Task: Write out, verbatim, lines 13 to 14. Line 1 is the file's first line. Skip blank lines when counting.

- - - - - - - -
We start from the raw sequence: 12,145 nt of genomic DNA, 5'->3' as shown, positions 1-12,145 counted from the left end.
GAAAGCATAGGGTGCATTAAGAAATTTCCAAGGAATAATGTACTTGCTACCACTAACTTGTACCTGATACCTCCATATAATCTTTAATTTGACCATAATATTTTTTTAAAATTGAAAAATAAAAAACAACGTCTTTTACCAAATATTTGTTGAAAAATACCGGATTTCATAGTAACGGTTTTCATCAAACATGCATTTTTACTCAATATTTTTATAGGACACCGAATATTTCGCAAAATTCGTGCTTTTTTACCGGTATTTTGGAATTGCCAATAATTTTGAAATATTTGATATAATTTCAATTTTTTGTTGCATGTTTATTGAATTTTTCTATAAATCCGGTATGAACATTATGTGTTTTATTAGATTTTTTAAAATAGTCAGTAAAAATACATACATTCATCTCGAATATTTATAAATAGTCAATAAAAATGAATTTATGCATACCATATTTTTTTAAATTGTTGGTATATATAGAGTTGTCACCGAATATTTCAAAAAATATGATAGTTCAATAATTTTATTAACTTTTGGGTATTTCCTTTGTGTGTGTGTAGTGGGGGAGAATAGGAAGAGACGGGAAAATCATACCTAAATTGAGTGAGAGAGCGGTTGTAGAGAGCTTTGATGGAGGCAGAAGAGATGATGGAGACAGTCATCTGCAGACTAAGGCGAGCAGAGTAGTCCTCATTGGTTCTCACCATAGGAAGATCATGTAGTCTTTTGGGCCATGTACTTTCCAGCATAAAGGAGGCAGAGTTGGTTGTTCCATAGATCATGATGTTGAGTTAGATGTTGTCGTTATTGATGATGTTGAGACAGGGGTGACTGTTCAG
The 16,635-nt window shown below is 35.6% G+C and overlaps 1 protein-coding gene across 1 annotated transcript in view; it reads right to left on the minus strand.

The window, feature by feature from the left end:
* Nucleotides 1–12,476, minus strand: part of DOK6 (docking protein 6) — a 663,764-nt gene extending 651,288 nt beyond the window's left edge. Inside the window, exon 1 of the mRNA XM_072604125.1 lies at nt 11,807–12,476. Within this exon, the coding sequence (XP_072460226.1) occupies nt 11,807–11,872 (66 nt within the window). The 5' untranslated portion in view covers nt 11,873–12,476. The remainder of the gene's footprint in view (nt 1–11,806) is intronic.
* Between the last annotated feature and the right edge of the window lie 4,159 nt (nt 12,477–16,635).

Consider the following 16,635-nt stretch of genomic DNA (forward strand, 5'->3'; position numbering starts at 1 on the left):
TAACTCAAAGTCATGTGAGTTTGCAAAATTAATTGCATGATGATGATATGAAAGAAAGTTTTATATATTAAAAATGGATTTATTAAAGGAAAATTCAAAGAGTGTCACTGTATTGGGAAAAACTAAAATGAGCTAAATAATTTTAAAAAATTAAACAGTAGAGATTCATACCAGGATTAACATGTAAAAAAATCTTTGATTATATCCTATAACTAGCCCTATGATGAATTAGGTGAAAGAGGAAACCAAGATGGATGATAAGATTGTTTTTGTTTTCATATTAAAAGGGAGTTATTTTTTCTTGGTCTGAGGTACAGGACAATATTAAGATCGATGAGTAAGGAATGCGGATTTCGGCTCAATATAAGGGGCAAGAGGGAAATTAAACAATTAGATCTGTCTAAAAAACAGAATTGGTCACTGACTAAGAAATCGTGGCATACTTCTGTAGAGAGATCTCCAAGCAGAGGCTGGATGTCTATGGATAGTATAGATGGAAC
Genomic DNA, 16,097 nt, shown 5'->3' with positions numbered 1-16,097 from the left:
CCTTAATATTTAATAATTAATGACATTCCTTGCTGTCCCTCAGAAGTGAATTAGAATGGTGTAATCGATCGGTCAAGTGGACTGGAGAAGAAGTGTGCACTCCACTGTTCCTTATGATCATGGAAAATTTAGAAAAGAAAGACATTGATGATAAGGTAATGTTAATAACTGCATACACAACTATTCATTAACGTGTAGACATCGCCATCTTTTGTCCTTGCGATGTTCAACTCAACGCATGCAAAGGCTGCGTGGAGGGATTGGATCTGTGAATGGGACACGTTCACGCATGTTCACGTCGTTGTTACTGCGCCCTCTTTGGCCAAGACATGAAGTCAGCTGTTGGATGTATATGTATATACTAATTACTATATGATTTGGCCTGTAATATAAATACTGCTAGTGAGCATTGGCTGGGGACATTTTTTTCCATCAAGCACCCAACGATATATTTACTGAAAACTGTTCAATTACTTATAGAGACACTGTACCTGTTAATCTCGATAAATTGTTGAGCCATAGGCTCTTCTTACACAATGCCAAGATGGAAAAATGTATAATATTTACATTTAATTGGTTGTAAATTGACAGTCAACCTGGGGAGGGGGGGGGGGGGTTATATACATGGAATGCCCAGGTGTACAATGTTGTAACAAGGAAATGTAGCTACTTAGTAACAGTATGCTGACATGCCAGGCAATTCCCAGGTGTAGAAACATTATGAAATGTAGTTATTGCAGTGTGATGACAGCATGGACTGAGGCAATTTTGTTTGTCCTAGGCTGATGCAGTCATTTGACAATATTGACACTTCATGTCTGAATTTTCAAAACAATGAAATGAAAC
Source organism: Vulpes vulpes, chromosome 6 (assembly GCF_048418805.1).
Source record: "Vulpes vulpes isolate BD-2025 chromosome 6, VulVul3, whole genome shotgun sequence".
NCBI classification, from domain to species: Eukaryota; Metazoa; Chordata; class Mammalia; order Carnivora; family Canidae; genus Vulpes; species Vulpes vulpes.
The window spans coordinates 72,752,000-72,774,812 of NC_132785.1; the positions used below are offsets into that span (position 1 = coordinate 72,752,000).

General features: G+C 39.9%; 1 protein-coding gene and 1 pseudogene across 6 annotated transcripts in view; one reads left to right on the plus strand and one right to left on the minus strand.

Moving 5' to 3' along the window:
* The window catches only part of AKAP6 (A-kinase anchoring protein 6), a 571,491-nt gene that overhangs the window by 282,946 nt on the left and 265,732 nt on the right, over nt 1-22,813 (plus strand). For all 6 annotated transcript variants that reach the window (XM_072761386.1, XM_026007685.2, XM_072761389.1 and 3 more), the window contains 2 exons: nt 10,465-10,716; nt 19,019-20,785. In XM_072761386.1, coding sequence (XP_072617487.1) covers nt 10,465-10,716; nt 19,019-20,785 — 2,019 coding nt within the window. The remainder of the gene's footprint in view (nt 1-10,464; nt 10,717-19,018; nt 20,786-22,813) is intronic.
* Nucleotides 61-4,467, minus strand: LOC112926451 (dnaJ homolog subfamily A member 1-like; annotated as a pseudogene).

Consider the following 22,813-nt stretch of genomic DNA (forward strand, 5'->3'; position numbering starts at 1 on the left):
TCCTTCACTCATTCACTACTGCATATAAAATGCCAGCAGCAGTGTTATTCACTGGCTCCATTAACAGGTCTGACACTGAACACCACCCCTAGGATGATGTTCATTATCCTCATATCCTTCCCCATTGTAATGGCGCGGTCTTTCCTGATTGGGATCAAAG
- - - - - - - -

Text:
NCBI classification, from domain to species: Eukaryota; Metazoa; Chordata; class Mammalia; order Carnivora; family Canidae; genus Vulpes; species Vulpes vulpes.
The window spans coordinates 72,752,000-72,774,812 of NC_132785.1; the positions used below are offsets into that span (position 1 = coordinate 72,752,000).